Jim Smart
April 1, 2001
Photos By: Bobby Spedale

Louisiana's Bobby Spedale understands the roar of a big-block while a light spring breeze whistles through his hair. This is how Bobby likes it. He has always had a passionate interest in fast cars, dating back to the age of 14. At that time, he visited the local dragstrip and listened to the engines roar, which started his hormones flowing for a piece of the action. At the tender age of 15, Bobby earned his driver's license and took the family car down to the dragstrip. Let's face it, grocery-getters just don't impress on the quarter-mile, especially when a young fellow understands that there's better out there. Then Bobby's uncle invited him down to his used car lot for a look at a '66 Fairlane GT390. He invited him to spin the cam lobes and the tires for a firsthand look at performance. Four hundred and fifty dollars later, Bobby had bought himself a hot Fairlane. In the months to follow, Bobby understood what the Fairlane didn't do for him: it just wasn't a Mustang. He replaced it with a '69 Shelby GT350, which wasn't as fast as the Fairlane. A '72 Ford Police Interceptor replaced the Shelby (believe it or don't!). Later on, one of Mustang Monthly's first cover cars (Mar. '80), a '72 Mach 1, replaced the cop car. Please understand, we all have to grow up carefully.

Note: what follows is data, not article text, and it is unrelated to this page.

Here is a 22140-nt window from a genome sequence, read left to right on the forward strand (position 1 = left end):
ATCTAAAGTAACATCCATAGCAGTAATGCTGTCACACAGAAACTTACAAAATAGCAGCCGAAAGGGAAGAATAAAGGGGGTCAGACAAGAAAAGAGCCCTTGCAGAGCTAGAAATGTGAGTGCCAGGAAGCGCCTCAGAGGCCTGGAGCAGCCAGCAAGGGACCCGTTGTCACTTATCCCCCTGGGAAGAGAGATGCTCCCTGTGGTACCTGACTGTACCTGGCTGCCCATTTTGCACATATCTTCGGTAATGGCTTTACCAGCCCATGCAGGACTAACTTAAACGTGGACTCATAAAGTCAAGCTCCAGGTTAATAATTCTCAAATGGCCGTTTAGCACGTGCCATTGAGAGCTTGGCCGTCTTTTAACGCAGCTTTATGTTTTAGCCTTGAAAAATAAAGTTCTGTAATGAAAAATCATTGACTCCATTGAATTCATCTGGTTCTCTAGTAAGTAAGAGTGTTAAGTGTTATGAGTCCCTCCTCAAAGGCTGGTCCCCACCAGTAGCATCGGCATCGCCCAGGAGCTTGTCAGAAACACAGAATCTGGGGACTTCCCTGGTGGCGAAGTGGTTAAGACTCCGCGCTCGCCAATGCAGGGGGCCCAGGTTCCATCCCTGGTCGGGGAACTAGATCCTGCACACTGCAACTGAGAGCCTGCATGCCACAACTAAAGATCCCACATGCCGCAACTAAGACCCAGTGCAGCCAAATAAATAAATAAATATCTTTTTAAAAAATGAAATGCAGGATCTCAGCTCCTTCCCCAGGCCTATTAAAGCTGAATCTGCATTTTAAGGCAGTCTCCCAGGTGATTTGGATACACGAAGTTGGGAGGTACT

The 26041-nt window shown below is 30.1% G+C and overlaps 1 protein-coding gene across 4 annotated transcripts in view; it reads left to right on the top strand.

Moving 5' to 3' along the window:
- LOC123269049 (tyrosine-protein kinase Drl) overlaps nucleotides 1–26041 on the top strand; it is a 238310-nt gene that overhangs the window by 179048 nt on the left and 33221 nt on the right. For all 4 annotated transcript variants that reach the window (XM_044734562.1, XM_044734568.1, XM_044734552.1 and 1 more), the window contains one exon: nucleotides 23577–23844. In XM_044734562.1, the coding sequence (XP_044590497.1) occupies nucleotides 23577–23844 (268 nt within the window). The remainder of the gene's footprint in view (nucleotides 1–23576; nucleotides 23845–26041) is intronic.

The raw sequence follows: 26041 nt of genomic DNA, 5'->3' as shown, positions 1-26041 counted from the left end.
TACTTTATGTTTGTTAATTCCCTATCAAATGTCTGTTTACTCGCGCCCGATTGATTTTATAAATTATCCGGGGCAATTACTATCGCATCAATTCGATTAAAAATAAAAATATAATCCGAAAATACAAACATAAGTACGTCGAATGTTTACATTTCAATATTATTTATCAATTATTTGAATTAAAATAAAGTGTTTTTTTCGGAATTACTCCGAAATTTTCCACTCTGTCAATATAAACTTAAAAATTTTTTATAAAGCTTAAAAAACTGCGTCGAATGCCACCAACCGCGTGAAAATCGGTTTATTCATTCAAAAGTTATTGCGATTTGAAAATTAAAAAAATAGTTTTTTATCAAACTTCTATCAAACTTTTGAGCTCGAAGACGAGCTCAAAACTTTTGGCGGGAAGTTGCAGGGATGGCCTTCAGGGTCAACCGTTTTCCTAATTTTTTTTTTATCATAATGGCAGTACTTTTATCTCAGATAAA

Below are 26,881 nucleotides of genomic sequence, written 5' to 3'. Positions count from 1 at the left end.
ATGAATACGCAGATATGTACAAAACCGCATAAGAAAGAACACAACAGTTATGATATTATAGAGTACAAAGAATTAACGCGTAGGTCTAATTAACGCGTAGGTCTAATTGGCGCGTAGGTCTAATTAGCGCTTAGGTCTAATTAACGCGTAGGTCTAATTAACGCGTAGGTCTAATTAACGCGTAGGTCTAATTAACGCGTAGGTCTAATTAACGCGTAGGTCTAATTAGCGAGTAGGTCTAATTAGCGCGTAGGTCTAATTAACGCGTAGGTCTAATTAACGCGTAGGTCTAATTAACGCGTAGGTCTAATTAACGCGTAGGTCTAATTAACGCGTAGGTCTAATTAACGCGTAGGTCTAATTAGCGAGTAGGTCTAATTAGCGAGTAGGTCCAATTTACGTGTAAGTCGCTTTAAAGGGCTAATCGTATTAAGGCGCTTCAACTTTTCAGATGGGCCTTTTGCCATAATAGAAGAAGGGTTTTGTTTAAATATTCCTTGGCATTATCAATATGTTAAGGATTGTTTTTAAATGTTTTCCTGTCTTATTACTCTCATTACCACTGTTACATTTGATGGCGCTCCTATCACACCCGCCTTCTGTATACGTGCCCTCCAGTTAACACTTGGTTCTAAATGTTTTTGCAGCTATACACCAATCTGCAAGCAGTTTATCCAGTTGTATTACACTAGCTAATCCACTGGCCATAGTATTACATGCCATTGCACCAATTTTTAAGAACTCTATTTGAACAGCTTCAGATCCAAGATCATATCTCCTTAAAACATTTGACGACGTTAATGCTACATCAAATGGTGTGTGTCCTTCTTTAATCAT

The cover car Mach evolved into a '69 Shelby GT500 convertible. Not bad for an education in evolution via the Ford School of Performance. But that Shelby went down the road after a cover appearance on our sister magazine, Musclecar Review in Sept. '85. Bobby got priced out of the marketplace swiftly when values went skyward during the late '80s. But he never forgot that Shelby title nor the big-block convertible that went with it. His grief served to motivate him into a disassembled '69 Mustang GT big-block convertible project car. Because the car was in a million pieces divided among half a million boxes, getting into it didn't cost nearly as much. Even if it had, Bobby was jonesing bad for big-block, drop-top power. He experienced a couple of false starts, then went to work building this gem. He told us it was a learning experience, but then again, what Mustang restoration project isn't?

Yep, we have to hand it to Bobby. Not only did he snap up a rare Mustang convertible, he also latched on to a conversation piece with a bench seat, a 428 Cobra Jet, a C6 Cruise-O-Matic, and all the trimmings. Ask him and he'll tell you it's fast. In restored condition, he went back to the dragstrip for a shot at nostalgia, opening the eyes of spectators with a 14.88 at 100 mph through the traps. So not only is it a beautifully restored GT convertible that impresses the judges, quarter-milers are awed by this fast as lightning-quick, greased Gee Tee Cee Jay Mustang.